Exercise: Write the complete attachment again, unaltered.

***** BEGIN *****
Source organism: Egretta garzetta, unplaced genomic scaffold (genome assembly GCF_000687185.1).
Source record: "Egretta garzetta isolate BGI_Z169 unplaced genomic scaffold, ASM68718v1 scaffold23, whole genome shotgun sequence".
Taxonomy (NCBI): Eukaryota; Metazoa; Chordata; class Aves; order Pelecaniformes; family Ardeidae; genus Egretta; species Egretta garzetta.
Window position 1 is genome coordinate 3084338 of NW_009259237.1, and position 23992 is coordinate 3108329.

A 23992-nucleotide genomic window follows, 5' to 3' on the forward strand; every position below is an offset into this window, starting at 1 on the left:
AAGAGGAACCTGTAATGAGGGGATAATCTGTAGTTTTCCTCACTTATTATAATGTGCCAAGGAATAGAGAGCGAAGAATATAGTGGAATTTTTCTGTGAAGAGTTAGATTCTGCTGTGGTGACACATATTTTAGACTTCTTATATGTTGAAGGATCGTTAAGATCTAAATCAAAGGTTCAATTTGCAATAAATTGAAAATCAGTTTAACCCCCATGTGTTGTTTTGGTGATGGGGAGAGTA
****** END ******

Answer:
Source organism: Egretta garzetta, unplaced genomic scaffold (genome assembly GCF_000687185.1).
Source record: "Egretta garzetta isolate BGI_Z169 unplaced genomic scaffold, ASM68718v1 scaffold23, whole genome shotgun sequence".
Taxonomy (NCBI): Eukaryota; Metazoa; Chordata; class Aves; order Pelecaniformes; family Ardeidae; genus Egretta; species Egretta garzetta.
Window position 1 is genome coordinate 3084338 of NW_009259237.1, and position 23992 is coordinate 3108329.

A 23992-nucleotide genomic window follows, 5' to 3' on the forward strand; every position below is an offset into this window, starting at 1 on the left:
AAGAGGAACCTGTAATGAGGGGATAATCTGTAGTTTTCCTCACTTATTATAATGTGCCAAGGAATAGAGAGCGAAGAATATAGTGGAATTTTTCTGTGAAGAGTTAGATTCTGCTGTGGTGACACATATTTTAGACTTCTTATATGTTGAAGGATCGTTAAGATCTAAATCAAAGGTTCAATTTGCAATAAATTGAAAATCAGTTTAACCCCCATGTGTTGTTTTGGTGATGGGGAGAGTA